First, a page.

Word Count: 500
Please, Do Not Adjust Your Threat
Today had begun as most days did—quietly, cup of coffee in hand, Misha on his lap, newspaper open. But then, instead of sitting and reading, Carlton felt compelled to leave the house without combing his hair or even brushing his teeth. He had dumped the cat on the floor, the coffee into the sink, and left without shutting the door. Now, halfway down the block, the implicit threat tickled his subconscious. He hadn’t actually heard the words, “you will be the first to go” but he knew. The first to go. What did that mean, anyway? Go where? The moon? “Oblivion.” This unspoken knowledge came from seemingly nowhere. Carlton couldn’t have said how—perhaps something tugged his parietal lobe—or was it the occipital? He could never remember. At any rate, the disembodied voice that wasn’t a voice infused its thoughts into his thoughts.
The immediate effect was paranoia. Carlton stopped walking. Dead in his tracks. Had someone been following, sweat-stinking, tight-springed, fear-permeated Carlton and the other would have collided. He whirled, hoping to catch the culprit. Not even a squirrel was near. In fact, Carlton felt he might well be the last living being. Turning, he resumed walking. Five steps. Six. Again he heard, or more accurately, felt, the air of threat, of a lurking presence. It went beyond the sensation of being watched. This thing, whatever it was, infiltrated his mind by some serpentine force, snaking past his natural resistance. Speeding up, he darted left, then, without warning, broke right, but he sensed the whatever-it-was ran in sync, unperturbed by his maneuvers, like a shadow, anticipating every move. Defenses alert, he snapped around again, tripping on his own feet in a fancy fandango. This time, he felt the slightest touch against his cheek, like suede, momentarily dragging on his bristly stubble. The presence, though, had no physical form. He was sure of this now. And how do you outrun something like that?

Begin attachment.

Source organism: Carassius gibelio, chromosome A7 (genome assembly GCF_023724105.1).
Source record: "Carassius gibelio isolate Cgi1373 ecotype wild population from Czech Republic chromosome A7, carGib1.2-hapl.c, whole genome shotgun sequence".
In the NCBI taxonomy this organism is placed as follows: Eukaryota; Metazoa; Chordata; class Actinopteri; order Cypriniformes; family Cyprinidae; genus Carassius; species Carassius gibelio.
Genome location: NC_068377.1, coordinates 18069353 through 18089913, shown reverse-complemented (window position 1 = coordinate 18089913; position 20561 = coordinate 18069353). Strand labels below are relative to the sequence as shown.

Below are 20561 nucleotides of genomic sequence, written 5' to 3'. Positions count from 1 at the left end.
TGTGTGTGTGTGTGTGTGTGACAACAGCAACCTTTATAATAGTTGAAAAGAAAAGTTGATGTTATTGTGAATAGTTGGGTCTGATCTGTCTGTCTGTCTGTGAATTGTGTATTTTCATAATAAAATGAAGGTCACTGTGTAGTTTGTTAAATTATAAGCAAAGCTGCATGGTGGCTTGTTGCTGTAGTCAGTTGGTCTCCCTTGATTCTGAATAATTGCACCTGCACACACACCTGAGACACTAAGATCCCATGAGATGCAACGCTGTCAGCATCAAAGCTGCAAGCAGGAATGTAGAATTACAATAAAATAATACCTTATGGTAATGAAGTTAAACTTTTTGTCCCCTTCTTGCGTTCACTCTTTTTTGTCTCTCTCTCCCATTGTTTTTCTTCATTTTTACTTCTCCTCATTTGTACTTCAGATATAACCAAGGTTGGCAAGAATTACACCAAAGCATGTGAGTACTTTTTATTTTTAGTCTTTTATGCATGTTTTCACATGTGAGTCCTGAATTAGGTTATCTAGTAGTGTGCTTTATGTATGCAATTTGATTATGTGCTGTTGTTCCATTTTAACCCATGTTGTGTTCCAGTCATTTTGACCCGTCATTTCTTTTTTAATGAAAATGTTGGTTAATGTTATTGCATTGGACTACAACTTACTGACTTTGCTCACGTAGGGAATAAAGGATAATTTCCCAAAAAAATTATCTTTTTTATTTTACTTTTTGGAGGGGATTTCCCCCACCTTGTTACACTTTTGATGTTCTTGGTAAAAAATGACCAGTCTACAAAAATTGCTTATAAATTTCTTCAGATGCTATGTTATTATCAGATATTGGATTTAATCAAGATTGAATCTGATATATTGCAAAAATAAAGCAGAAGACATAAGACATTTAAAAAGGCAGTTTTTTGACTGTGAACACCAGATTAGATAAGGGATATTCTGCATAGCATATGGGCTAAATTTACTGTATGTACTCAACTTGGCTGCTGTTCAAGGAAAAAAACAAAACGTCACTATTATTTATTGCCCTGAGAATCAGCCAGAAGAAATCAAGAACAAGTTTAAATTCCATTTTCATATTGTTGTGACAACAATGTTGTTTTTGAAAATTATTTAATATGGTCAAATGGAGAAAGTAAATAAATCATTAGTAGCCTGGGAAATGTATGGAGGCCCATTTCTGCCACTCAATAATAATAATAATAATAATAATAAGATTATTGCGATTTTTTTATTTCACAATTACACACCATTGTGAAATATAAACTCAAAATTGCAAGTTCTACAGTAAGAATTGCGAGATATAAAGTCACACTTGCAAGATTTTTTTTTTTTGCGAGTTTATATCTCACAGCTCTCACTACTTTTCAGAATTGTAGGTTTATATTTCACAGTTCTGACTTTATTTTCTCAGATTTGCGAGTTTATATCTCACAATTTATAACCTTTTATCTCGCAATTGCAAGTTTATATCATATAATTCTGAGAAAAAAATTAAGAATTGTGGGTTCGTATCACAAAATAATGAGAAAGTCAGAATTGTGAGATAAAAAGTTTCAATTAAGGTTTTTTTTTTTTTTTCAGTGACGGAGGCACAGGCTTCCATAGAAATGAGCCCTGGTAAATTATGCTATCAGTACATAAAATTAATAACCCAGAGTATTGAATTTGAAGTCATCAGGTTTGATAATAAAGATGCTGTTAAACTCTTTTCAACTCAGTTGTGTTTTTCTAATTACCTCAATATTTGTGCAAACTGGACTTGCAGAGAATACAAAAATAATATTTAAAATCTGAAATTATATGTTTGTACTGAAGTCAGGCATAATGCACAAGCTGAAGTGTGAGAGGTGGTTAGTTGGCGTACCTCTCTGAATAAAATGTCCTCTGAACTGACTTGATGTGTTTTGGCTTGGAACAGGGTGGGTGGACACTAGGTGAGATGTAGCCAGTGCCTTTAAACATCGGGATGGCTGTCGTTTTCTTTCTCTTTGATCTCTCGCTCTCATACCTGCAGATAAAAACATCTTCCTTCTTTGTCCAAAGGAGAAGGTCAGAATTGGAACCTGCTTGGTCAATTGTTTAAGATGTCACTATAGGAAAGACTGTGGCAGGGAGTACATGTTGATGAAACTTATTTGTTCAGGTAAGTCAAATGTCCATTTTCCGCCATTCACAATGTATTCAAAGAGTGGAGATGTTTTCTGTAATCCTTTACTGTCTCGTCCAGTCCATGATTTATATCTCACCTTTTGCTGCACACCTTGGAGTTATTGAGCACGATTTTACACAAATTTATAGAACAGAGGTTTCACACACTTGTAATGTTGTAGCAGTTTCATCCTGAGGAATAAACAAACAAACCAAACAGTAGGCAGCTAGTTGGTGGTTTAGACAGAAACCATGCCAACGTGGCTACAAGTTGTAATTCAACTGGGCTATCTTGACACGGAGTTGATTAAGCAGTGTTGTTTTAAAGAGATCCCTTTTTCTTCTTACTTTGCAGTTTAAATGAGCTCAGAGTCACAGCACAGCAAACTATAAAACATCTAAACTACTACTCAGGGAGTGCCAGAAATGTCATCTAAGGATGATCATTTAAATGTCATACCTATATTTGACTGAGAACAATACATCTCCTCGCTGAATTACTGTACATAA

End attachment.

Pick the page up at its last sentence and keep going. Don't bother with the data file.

Furtively, he slowed, side-stepping, pivoting, scanning the street, deserted but for one battered, rusty-white Chevette, so innocuous. Nobody behind bushes or peering between drapes. An unnatural glow seeping across the neighborhood lent a sense of suspended animation. Carlton was beginning to think he was in a fevered waking nightmare, when suddenly, a deafening buzz, like microphone feedback, shattered the air, bringing Carlton to his knees. Pressing hands to ears, like a vise holding a block of wood, eyes squeezed shut, face contorted, he screamed for it to stop. Whatever it was responded to his plea.
He opened his eyes to a gray vista, vertical and horizontal holds misaligned. The entire episode smacked of an Outer Limits moment: vision and brain processes blurred by unseen forces, the way the Control Voice manipulated the television.
Inexplicably Carlton was in his kitchen. Misha hopped to the table and hissed.
“May I help you?” asked the stranger in the doorway, coffee cup in hand, the suave voice belying the inherent threat. “Name’s Carlton. And you are…?”
Carlton couldn’t respond.